It Should Be Easier To Heal Diabetic Foot Ulcers!

Posted by Bonapeda Admin 07/10/2023 0 Comment(s)

Why Is It So Difficult?


One reason is that OFFLOADING, which is necessary to heal plantar DFUs, is grossly underutilized. Fewer than 10% of patients receive any type of proven-effective offloading care.

Provided there is adequate blood circulation, most plantar diabetic foot ulcers (DFUs) can be healed with proper offloading and regular debridement. For most cases, expensive adjunct therapies such as tissue grafts and advanced dressings are unnecessary, or are of only of secondary importance for healing DFUs.

And yet, recent data shows that the number of diabetes related amputations is actually increasing, including major amputations. Additionally, multiple studies over the past 20 years have shown that most plantar DFU patients do not receive any type of plantar offloading. So, with all of the expensive and advanced wound care technologies that are available to practitioners, why are amputations increasing?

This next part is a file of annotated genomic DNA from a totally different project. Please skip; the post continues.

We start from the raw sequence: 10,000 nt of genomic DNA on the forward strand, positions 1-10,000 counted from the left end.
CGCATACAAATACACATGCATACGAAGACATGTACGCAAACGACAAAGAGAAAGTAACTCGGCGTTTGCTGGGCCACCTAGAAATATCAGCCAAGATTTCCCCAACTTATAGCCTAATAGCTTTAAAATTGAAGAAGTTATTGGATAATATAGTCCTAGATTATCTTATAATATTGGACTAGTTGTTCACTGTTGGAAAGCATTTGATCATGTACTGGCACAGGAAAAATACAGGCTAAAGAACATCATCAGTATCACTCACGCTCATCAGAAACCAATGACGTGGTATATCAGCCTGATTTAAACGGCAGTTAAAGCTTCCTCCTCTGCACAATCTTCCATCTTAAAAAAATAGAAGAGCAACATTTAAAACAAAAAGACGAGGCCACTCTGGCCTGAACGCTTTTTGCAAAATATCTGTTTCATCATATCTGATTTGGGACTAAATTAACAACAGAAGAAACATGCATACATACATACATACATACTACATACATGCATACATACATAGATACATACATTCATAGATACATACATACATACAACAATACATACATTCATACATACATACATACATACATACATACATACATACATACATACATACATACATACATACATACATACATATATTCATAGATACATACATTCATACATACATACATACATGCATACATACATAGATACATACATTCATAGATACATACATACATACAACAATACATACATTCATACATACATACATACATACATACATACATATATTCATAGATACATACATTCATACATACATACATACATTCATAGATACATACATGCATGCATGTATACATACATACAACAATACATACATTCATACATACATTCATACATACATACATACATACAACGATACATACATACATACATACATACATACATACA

Certainly, healing rates would improve immediately with greater use of effective offloading devices.




Patients And Doctors Need New Choices


For nearly 50 years the Total Contact Cast (or TCC) has been described in the literature as the “gold standard” for offloading DFUs. Consequently, TCC is also the only reimbursed offloading method. 

And yet, TCC is used for under 5% of DFU patients.  Why is this? Because patients dont want to be put in TCCs, and health care practitioners dont want to apply TCCs. 

  • For patients, TCCs can represent a barrier to working, driving, walking, bathing; and cause them to become a burden to their family or lose their independence. Additionally, the frequent cast changes that are typically required with TCC s can strain family budgets, interfere with work schedules, and create logistical problems.